Istanbul has long been heralded the city where East meets West. The blue ribbon of the Bosphorus river separates the two sides, intricately placed between two continents. The unique mix of the old quarter with picturesque views of Byzantine and Ottoman architecture where domes and minarets crown the skyline, contrasts so beautifully with the modern glittering skyline across the Bosphorus. It has its own charm which delights tourists from all over the world, making it the most visited city in Turkey.
Istanbul is a perfect destination for a short getaway. Flights from the UK can be had for as little as £80 return with Atlas or Pegasus airlines. During their promo periods, this can be even cheaper! Hotels in the heart of Istanbul’s old area can be had for around £30-40 for a 4 star hotel depending when you go!
The magnificent domes of the Blue Mosque captivate the skyline as you wind yourself through cobbled streets, coming to the green square which sits in the middle of Hagia Sofia and the Blue Mosque. The intircate blue tiles and designs wonder tourists all over the world. The mosque was built by Sultan Ahmet I from 1609 to 1616. It is open for all visitors except during prayer times. Do also remember to wear modest clothing (long sleeves, long skirts for women) or you can borrow scarves and skirts at the entrance.
Tip: Make sure you see the blue mosque at night too, especially from the outer courtyard area where colourful fountains colour the mosque in a rainbow of amazing colours.
This museum served as a church until 1453 until Mehmed the Conqueror converted it to a mosque. It was later secularised and converted to a museum, which is as it stands today. The historical, architectural and cultural influences can really be seen when walking through the museum as you see the remnants of different eras and their influences on the building.
Tip: Do try to get their early to avoid long queues and to see the place in its beauty without an influx of tourists.
This amazing architectural gem really showcases the lavish lifestyle of the Sultans during the Ottoman empire. This palace come museum is a must visit and also provides amazing views of the Bosphorus. Visit the ‘Harem’, the Sultan’s personal quarters, take yourself back to and Ottoman feast as you explore the kitchens, and marvel at the priceless jewels, art and gold on display. There are also beautiful pavilions to explore, each with intricate architectural detailing.
Tip: This place is huge, so get yourself a map so you can visit everything. Come early as the place gets very VERY crowded and don’t forget Topkapi is closed on Tuesdays!
The Grand Bazaar
One of the oldest souqs (markets) and shopping places in the world. This place is a shopper’s haven for touristy goods, although overpriced, haggle hard and come early to get the best prices. The hustle, bustle and ambience of the place is like no other. Don’t think you’ll find your way back to the same shop as this place is a maze. However, you can get some maps of the place by some friendly shopkeepers. There are approximately 3000 shops selling all sorts from Turkish lamps, designer knock offs, gold jewellery.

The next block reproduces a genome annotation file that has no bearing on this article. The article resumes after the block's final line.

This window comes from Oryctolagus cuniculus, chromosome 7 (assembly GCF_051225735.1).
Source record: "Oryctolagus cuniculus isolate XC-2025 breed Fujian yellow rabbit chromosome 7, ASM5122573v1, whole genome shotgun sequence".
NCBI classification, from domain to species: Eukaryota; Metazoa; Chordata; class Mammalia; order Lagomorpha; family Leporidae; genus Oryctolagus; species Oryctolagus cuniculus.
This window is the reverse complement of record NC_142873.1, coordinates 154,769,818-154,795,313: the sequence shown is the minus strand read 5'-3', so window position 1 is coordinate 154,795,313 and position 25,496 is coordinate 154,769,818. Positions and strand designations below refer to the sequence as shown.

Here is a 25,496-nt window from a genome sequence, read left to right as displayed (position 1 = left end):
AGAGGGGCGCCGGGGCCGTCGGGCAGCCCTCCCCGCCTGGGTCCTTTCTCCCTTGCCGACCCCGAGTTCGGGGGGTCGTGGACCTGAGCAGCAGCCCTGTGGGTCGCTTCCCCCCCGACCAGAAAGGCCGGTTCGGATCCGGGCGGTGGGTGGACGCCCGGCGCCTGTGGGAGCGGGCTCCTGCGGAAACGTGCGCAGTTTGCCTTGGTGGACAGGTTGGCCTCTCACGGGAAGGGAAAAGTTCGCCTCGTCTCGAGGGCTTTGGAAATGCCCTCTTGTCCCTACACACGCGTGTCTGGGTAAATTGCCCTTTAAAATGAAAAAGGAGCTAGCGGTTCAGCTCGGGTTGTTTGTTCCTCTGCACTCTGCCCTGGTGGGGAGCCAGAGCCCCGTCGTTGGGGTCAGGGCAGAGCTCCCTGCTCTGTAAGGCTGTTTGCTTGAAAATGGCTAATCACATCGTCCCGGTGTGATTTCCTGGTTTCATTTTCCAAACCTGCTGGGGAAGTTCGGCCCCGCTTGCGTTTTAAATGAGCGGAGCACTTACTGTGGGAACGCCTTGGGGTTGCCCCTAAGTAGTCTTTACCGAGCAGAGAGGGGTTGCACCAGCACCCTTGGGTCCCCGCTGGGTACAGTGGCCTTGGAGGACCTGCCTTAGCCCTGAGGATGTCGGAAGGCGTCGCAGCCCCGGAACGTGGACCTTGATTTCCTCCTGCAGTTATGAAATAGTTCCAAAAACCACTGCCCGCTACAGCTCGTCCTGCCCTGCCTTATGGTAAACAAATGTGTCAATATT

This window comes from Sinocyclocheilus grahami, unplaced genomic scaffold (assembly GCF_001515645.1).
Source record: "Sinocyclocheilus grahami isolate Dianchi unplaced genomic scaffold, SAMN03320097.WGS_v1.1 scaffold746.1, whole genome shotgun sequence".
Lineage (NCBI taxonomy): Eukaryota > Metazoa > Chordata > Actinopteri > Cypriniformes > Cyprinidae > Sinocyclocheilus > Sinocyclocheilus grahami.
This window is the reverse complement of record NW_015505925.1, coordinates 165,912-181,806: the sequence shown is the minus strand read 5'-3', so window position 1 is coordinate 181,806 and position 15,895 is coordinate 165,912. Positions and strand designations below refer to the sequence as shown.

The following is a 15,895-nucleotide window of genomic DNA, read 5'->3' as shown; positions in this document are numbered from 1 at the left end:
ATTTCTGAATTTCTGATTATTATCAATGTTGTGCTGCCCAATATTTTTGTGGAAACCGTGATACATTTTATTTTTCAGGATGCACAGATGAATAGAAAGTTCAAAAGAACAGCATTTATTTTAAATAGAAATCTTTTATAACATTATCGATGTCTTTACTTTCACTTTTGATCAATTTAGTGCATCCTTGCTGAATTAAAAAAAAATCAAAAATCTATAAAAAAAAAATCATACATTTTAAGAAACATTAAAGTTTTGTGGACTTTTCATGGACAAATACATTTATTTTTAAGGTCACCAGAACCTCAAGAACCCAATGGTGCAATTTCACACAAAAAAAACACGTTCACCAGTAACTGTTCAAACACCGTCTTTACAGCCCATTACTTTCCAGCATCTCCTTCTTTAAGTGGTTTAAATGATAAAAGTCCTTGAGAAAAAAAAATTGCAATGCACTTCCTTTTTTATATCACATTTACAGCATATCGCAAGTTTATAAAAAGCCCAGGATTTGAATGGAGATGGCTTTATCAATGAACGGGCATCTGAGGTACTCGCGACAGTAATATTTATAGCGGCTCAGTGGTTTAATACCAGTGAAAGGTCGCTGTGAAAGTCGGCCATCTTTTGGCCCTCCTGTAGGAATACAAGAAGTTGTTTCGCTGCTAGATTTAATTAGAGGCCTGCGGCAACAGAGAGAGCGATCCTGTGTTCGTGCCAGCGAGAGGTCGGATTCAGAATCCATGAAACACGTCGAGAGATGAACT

Tip: Do look at gate numbers when entering or exiting as this will help you find your way back to your hotel or your next tourist stop. Also, the outside streets are also lined with sellers where you may find some things cheaper!
Another souq to tickle your senses, the spice bazaar is a taster’s paradise. As you enter the spice bazaar, close to Rustem Pasha mosque (another glorious mosque sitting on the edge of the Bosphorus), you will be invited to taste a range of delicacies from Bakhlava, to Turkish delight. Do have a taste as you wind yourself around taking the sights and smells.
Tip: If you do decide to buy, remember to bargain hard and what you tasted was probably the better quality more expensive one.
One of the highlights of visiting Istanbul to take in all that it offers is a river cruise, preferably just before sunset. The views of this wonderful city from the sea are incredible, especially as the skyline changes colours on the Golden Horn. The views of palaces sitting on the edge of the Bosphorus, the Maramara sea, and the Bosphorus bridge, will really highlight the contrast of old and new.
Tip: Try not to get ripped of with the expensive ‘tourist boats’. The two hour tour is pretty cheap and only sets off when the boat is full (which doesn’t take long). Don’t forget to bring a scarf/hat as it can get pretty windy, especially on the bottom deck.
Taksim Square/Isiklal Street
Across the river from Eminonu, and up the tram is Istiklal street and Taksim square at the end of it. This is the place to come for a more Western shopping experience with the historical references of Taksim square. It’s a complete contrast to the old quarter.
Tip: Do try to walk across the Gelata bridge before/after going as it gives amazing views of the Bosphorus and the skyline. Depending on the time you go, you’ll also see locals fishing on the bridge!
Fortunately, many of Istanbul’s attractions are walking distance from each other. However, you can always take the public tram, which is super quick, cheap and efficient. Get yourself an ‘Istanbulkart’ and top up as needed. It also, familiarises you with the main routes for those times you want to explore walking.
You will find restaurants virtually on every corner, with traditional turkish mezze, pide and other dishes. You’ll also find other cuisines too. Don’t forget to try the 1-2 Lira Simit Turkish bread, with Nutella if you prefer. A perfect snack as you go about exploring. Turkish tea is also a must try, it is an acquired taste and quite strong. Fishing boats near the Bosphorus at Eminonu also sell fresh fish in bread with lemon juice and salad. At 3 Liras, this is a must try!
Let me know if you have visited Istanbul before and what your favourite sites were, or if Istanbul is on your bucket list!